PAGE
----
1. I think it is ridiculous that they have those signs up!! Goodness sakes. They’re children. Of course they are going to be frightened by a sign like that. There has to be another way. Stupid, stupid legislators.

    For what it’s worth, we too are going through routine disruptions with the end of Christmas break and return to school and my son has a change of his senior ABA tutor who he’s been with for a year so we’re revisiting some behaviors that have not made appearances since he was four years old but we have to remember our kids are strong and have different ways of processing things. Though others, like principals and NT kids, might do and say inappropriate things, when we give our kids the love, reinforcement and unconditional love and support that they need, (which you always do) they will bounce right back.

    This too, shall pass. Sending you warm wishes for the New Year!

    • I hope that things settle down for you guys, too, Karen! The routine disruptions take their toll..but we can and will make it through! 🙂 I hope you all have a wonderful 2014, as well!!!

  2. That is frustrating! Sounds like a long day for you. I agree about the signs. It seems a little ridiculous, and certainly, Tate essentially reading the sign to his friends shouldn’t be considered misbehavior. If he’s not allowed to say the word in school, then they shouldn’t have a big sign showing the word. I’m glad for you that at least it sounds like you have an understanding social worker there, but it sure does sound like they made much ado about nothing. Poor Tate. Poor Mom. And as for the neighbor girl, I’ve been having a similar issue with my middle daughter’s Girl Scout troop saying things about my youngest daughter when she’s sitting right in front of them, because they assume since she can’t talk, she can’t hear them, or doesn’t understand them…. Kids are kids I guess, but we’ll be having a chat about it at the next meeting…. Hang in there, the weekend is here at least. (as if that’s relaxing. 😉 )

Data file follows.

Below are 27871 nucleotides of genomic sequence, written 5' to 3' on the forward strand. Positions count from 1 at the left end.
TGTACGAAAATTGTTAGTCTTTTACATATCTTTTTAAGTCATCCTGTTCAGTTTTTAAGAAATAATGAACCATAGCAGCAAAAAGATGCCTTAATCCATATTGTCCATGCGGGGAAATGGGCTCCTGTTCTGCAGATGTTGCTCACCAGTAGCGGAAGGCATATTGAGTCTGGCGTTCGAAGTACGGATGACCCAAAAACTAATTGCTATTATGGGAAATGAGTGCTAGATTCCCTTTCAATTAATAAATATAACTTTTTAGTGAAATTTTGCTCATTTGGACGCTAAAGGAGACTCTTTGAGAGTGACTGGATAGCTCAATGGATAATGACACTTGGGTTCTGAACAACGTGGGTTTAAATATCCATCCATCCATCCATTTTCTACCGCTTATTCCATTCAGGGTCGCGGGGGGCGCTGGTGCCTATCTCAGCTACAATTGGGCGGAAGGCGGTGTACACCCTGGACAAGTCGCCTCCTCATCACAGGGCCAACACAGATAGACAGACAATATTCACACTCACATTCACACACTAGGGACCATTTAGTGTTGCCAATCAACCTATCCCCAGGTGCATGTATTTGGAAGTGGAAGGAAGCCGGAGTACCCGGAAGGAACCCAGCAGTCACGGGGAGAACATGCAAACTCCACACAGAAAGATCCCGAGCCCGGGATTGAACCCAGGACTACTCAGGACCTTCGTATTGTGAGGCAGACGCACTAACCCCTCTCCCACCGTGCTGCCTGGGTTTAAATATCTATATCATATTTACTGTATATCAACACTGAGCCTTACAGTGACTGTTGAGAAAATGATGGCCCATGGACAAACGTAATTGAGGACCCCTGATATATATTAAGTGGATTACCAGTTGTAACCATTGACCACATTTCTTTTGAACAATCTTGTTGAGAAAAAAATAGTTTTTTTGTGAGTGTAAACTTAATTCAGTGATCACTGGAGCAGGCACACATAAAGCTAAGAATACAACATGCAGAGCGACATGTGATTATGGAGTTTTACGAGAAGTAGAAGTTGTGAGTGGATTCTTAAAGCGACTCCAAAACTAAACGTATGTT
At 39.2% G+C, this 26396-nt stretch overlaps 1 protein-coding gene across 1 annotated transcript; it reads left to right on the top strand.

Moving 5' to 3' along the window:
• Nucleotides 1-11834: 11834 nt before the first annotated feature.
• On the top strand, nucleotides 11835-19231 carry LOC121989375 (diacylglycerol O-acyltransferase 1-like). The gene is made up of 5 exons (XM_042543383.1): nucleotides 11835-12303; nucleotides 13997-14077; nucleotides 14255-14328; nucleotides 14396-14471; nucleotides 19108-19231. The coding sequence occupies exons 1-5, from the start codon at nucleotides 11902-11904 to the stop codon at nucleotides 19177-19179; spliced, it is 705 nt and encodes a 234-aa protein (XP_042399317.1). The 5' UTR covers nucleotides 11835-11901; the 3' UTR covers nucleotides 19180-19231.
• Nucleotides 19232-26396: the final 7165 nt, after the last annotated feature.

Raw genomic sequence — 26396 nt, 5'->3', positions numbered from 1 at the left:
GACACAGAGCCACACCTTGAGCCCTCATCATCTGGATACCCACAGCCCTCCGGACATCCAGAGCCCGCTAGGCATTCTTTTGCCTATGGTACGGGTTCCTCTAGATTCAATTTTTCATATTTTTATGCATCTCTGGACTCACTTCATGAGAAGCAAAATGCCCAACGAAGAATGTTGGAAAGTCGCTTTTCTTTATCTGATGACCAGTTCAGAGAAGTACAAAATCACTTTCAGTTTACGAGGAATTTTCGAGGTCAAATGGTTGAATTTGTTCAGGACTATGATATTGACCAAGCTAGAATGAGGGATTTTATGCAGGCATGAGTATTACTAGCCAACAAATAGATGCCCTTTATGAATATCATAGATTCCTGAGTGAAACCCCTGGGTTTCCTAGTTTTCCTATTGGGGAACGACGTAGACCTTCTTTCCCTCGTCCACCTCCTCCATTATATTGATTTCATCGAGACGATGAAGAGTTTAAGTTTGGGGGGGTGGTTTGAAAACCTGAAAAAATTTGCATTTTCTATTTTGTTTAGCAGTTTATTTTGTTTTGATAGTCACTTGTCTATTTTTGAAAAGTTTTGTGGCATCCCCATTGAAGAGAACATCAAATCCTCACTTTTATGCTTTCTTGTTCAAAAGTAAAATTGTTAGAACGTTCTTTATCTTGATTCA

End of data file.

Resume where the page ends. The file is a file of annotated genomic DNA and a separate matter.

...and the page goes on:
• Thank you for being so understanding. It is frustrating. Thankfully, after some discussion with the team and our ABA team, we have some new things in place, and the behavior specialist from the district is looking into how we can address the picture thing. Oy!!

      Our weekend was relatively low key, so I did get time to regroup and refresh. Hope you did, too.

  3. I agree with the signs needing to come down. That is ridiculous and will cause reactions in many of the children. I also totally agree he should not have been sent to talk with the principal. That is the school “not getting it” when it comes to our children. They truly do not understand how kiddos on the spectrum think, act, speak, regulate…..they are following the “typical” protocol of going to talk to the principal with kiddos who are processing everything in very different ways. It is frustrating. I hope you will share your frustration about that with the school/principal so if the situation occurs again, maybe they will think twice!! What a day you had….no wonder you felt the “heaviness”. Hope the week-end is going a bit better.

    • Thank you! The weekend did go better, and it was nice to have a couple of days to regroup. We are addressing some of my son’s reactions to the picture, and we’re going to see if it helps the situation. I’m still irritated that he had to go “talk” to the principal. But I will bring it up if it happens again!!

  4. I feel the heaviness with ya, girl. If it isn’t one thing it’s another. I had a very difficult conversation with B Saturday night about my dad and his scripting was very difficult for me to process. I hope your heaviness breaks apart into a glorious sunrise soon. 🙂

    • I can imagine the heaviness that you are coping with right now. Sending hugs and support! Tate scripted a lot after my mom died…I know it was his processing, but sometimes it was so difficult to have to hear “it” over and over and over again. I hope brighter days are on the horizon for you and your family, as well.